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Graduate School of Applied and Professional Psychology


The inaugural CYSEW Associate Director is Dr. Germán A. Cadenas, an Associate Professor of Clinical Psychology in the Graduate School of Applied and Professional Psychology (GSAPP). Dr. Cadenas identifies as an immigrant from Latin America and his academic work is community-based, with intersecting foci on the psychology of immigration and on critical consciousness as a tool for social justice. This includes the development and validation of strategies to support the psychological well-being, education, career/work, and health of immigrants and other underserved communities. He is an Associate Editor of the Journal of Counseling Psychology and serves on the Advocacy Coordinating Committee (ACC) of the American Psychological Association.

Immigrant Rights, Mental Health, and Education Projects

Educational Interventions to Transform Schools into Safe and Welcoming Spaces for Undocumented Students and Families

This participatory action research (PAR) project is a collaboration with ImmSchools, an immigrant-led nonprofit that partners with educators and community leaders to ensure safe and inclusive schools for undocumented and mixed-status students and families in New York, New Jersey, and Texas. This collaboration is guided by a Community Advisory Board and by researchers who are currently or formerly undocumented immigrants. The project includes engaging in a multi-year (2022 – 2024) investigation of the efficacy of educational intervention programs on immigrant students, family members and educators. The project blends quantitative and qualitative methodologies, and it uses a natural experiment design to investigates the state context of K-12 education practices and policies regarding immigration, and their role in promoting or reducing immediate and long-term educational intervention outcomes. Findings from this project will support advocacy to inform and transform educational practice and policy at the institutional, district, state, and federal levels.

A Tale of Two Crises: The Compounded Effect of COVID and Anti-Immigration Policy on the Wellbeing of DACA recipients and Mixed-Status Families

This project is being undertaken by the Latinx Immigrant Health Alliance (LIHA) in collaboration with leaders from United We Dream (UWD), the largest immigrant youth-led national network advocating for immigrant rights. The overall goal of this project is to build collaborative efforts between expert professionals (i.e., psychologists, physicians, legal experts, social workers, educators) and leading immigrant organizations to implement a multidimensional approach aimed at informing and addressing the complex needs of DACA recipients and their loved ones in the midst of the COVID pandemic. The primary research activity is a longitudinal survey of DACA-/undocumented youths and their loved ones. Survey data are needed to: (a) propel scientific knowledge to understand the vulnerabilities faced by these at-risk immigrants and their networks, along with identifying strengths helpful to inform and implement interventions; (b) inform training and best practices among providers and organizations working with this population; (c) inform advocacy and policy efforts; and (d) provide avenues to reduce harm and facilitate coping associated with the dual stress of COVID and the possible ending of DACA.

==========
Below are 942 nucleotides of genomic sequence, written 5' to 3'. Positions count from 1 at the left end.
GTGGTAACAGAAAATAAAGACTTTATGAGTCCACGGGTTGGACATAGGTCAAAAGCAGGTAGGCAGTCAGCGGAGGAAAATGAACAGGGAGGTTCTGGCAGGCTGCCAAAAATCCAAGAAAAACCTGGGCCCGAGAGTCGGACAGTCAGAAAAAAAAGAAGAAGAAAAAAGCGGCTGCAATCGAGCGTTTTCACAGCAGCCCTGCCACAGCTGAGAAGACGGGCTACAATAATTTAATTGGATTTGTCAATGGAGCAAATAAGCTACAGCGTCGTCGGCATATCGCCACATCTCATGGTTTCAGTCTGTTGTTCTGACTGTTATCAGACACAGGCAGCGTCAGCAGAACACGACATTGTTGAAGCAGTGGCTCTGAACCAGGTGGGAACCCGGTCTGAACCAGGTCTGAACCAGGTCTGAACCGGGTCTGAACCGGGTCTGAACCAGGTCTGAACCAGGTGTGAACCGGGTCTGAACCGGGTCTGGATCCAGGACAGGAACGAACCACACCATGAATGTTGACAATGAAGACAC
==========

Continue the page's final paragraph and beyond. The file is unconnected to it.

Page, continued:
Immigrants Resisting the Impact of the COVID-19 Pandemic by Advocating for Decent Working conditions, Immigrant Rights, and Ethno-Racial Justice

The current project assesses the ways in which immigrants resisted the negative impacts of the COVID-19 pandemic. This project applies critical consciousness theory (Freire, 1973) and the Psychology of Working Theory (Duffy et al., 2016) to assess how immigrants responded to the effects of widespread marginalization to secure basic needs by striving to secure decent working conditions, and by becoming involved in efforts to advance justice for immigrants and ethno-racial minorities (e.g., Latinxs, Afro-Latinxs, African Americans). This project was conducted as part of the COVID-19 Communities of Color Needs Assessment implemented by the National Urban League, the National Latinx Psychological Association (NLPA), and commissioned by U.S. Congress. Collaborators from this project include researchers at Arizona State University, University of California Santa Barbara, Northern Arizona University, Marquette University, and University of Maryland College Park.